Social Security Act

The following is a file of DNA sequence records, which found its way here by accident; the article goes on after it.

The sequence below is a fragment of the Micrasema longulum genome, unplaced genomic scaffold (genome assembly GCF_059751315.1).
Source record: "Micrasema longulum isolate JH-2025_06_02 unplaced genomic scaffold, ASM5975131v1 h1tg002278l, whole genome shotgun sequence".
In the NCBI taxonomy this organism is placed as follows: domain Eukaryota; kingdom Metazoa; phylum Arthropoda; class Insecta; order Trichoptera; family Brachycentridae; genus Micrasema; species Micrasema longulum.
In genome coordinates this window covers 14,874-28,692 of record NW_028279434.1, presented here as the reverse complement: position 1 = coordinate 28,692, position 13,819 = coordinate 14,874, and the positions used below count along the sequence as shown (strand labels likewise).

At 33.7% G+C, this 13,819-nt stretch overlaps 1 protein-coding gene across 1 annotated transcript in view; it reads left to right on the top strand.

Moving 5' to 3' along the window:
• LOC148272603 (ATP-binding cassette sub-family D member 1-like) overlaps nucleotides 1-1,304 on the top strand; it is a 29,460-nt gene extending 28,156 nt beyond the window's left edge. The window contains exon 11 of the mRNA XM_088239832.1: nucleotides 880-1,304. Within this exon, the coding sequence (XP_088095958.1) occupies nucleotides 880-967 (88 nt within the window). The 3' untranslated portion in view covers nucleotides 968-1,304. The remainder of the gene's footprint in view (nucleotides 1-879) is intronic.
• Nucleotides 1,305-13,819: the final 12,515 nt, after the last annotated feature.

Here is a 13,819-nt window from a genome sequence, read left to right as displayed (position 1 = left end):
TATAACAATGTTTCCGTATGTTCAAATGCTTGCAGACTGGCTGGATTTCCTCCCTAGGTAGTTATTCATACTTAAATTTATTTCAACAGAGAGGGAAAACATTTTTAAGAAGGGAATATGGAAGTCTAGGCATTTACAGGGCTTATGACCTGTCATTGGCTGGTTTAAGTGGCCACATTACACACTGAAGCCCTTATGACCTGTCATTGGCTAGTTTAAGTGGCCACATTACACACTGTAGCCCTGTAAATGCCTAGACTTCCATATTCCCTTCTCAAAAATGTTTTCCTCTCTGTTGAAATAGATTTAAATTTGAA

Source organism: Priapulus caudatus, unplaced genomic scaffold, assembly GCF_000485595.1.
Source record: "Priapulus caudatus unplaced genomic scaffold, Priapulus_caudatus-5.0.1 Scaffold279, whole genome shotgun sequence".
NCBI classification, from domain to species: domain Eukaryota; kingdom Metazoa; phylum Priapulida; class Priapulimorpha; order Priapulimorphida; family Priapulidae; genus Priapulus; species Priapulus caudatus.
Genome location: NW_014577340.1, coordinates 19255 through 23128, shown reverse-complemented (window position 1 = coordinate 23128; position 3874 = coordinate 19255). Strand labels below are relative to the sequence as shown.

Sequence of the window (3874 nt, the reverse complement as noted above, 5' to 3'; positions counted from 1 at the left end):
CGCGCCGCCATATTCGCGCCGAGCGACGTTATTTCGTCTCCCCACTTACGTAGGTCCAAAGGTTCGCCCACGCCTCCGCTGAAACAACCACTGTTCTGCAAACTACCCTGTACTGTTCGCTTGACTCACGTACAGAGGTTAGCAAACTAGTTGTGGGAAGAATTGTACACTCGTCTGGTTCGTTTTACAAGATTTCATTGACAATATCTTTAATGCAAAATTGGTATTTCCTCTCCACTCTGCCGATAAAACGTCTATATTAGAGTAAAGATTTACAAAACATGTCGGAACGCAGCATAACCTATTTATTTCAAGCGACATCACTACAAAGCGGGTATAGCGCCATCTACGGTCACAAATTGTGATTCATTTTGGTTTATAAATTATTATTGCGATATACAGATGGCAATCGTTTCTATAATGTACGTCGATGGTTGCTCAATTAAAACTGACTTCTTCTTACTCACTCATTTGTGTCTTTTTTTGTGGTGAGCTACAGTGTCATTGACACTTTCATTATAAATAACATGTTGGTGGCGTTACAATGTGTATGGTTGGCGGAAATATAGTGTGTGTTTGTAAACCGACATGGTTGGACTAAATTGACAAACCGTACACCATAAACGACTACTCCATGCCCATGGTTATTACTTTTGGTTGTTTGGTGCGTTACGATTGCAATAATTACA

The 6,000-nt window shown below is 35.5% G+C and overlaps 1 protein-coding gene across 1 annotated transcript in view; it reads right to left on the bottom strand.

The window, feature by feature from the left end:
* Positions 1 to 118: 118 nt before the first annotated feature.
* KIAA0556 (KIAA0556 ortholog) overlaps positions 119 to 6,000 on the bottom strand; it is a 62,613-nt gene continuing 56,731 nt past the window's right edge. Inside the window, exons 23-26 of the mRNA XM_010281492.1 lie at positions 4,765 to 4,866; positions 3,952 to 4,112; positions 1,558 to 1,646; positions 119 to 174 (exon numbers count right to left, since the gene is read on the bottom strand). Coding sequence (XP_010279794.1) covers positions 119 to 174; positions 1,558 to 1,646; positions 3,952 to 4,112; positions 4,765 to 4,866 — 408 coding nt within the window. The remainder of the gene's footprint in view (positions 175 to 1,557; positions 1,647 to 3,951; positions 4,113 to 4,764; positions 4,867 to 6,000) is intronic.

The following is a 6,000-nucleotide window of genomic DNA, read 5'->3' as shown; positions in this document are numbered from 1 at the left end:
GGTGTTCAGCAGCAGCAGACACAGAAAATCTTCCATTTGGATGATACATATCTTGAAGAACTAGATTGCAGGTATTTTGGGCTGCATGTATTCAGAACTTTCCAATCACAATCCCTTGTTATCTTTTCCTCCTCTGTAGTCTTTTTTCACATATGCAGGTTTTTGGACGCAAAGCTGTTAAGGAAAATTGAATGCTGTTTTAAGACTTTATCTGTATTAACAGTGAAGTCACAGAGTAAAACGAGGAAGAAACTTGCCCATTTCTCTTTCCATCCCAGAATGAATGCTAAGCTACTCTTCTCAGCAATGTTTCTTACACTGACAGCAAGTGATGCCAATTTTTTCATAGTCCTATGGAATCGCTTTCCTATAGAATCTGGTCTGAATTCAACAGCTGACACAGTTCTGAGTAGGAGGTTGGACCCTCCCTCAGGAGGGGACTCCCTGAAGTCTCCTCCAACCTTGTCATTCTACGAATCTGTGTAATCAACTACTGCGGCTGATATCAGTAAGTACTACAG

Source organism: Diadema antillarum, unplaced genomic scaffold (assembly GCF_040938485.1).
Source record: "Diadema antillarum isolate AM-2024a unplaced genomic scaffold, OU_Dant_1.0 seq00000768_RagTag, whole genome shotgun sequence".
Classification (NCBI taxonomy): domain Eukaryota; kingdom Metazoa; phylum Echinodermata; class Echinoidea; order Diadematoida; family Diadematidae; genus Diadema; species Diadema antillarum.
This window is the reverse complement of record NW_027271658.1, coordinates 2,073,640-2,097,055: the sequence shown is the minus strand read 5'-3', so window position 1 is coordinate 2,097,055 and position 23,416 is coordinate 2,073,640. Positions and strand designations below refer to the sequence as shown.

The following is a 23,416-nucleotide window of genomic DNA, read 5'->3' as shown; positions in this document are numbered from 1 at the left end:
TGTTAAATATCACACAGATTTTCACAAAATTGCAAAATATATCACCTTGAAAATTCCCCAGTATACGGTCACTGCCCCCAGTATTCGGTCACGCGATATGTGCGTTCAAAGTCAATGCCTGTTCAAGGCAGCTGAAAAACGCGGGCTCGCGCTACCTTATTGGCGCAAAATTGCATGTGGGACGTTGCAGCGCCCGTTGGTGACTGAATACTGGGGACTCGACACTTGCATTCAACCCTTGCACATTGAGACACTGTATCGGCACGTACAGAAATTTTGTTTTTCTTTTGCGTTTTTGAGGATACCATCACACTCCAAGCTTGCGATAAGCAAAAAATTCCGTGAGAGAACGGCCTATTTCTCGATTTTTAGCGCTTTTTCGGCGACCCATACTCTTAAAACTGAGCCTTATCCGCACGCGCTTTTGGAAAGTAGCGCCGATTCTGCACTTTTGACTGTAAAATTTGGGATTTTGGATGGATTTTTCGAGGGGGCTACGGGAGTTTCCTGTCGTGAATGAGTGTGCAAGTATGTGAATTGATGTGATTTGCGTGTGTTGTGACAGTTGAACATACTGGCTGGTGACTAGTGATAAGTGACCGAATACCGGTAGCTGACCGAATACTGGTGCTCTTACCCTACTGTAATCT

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The Social Security Act of 1935, signed by Franklin D. Roosevelt, created a program that included social insurance programs, as well as public assistance. Both programs came about due to the depression and were created as part of the New Deal to benefit the citizens who needed assistance. While both programs were created to assist the public, each program had different eligibility requirements and accomplished different tasks. Social insurance programs were designed to provide continuing income to citizens over 65 after retirement, health benefits and provide benefits for the unemployed, survivors and disabled. Social insurance programs are non-means tested, work based and incorporate a large number of people while public assistance programs are small scale and means tested (Nelson Reid, personal communication, November 2010). Social insurance is composed of four components Old-Age and Survivor Insurance (OSAI), Federal Disability Insurance (DI), Federal Hospital Insurance (HI), and Supplementary Medical Insurance (SMI). “The HI and SMI programs make up what is known as Medicare” (D. Eitzen & G. Sage, 2007). According to Eitzen and Sage, disability benefits were added in 1954 and provided benefits to the disabled and their dependents. The opposition to social insurance comes from a conservative point of view. Conservatives do not like the idea of the federal government serving as a “broker”. Conservatives feel that the government has no business in the planning of retirement (D. Eitzen & G. Sage, 2007). Conservatives want privatization of social security and the government to refrain from taking money out of their checks. In contrast, public assistance programs were created to assist Americans who meet a certain financial eligibility standards. According to the text, there are three major public assistance programs including Temporary Assistance to Needy Families (TANF), Supplemental Security Income, and General Assistance (J. Marx, 2004). TANF, formerly...
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